Spinach may soon be packing health benefits Mom never dreamed of. Molecular biologists at Philadelphia’s INB:Biotechnologies are using the vegetable to make vaccines against anthrax, influenza, even plague.
The new vaccines are cheaper to produce than traditional ones made from animals—and could be quicker to make. Until now, biologists had long assumed that using plants to grow human vaccines was impossible. But INB found a way to trick spinach (along with Swiss chard and petunias) into producing harmless bits and pieces of common human pathogens that cause diseases like flu and plague (inset). When these chopped-up, deactivated pathogens are injected into mammals, the animals acquire immunity, just as if they had been infected with a virulent version.
So far in tests on mice, plant proteins have worked as well as traditional vaccines, and the U.S. Navy is planning human trials later this year. “At this point, we have to purify the substance and administer it in a pill,” says biochemist Orn Adalsteinsson, president of INB. “But the idea is to get the technology to the point where you could just eat your vegetables—which you should be doing anyway.”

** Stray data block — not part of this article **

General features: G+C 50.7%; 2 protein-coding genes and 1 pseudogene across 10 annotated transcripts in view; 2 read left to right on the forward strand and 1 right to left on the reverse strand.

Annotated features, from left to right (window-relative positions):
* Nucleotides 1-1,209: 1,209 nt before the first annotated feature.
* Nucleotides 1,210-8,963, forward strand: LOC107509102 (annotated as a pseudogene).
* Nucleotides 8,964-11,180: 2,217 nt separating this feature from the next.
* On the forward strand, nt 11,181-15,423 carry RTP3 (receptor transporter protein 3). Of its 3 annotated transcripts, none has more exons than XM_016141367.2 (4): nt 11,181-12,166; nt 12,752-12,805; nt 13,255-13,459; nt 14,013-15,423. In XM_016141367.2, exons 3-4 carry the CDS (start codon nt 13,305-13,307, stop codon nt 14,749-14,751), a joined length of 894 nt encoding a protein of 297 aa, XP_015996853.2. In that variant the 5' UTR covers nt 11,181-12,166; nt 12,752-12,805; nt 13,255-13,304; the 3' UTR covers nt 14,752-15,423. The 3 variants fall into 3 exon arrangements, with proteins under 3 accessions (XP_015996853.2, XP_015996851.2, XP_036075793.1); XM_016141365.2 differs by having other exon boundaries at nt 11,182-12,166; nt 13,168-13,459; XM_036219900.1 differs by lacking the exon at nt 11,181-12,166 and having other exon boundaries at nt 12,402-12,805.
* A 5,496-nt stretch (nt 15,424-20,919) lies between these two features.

The advance comes at a crucial time. Animal-derived vaccines, typically produced in chicken eggs, are so time consuming to produce and prone to spoilage that pharmaceutical companies don’t keep stockpiles. That leaves the public vulnerable to shortages, as happened during the current flu season, and to sudden epidemics or bioterror attacks. “To make influenza vaccine, you have to find the right strain of chickens, grow a large flock, inoculate the eggs, and then wait for them to mature before harvesting,” says Adalsteinsson. With the World Health Organization’s recent prediction that an avian flu outbreak could infect up to 30 percent of the world’s population, that kind of lag time could mean thousands of unnecessary deaths.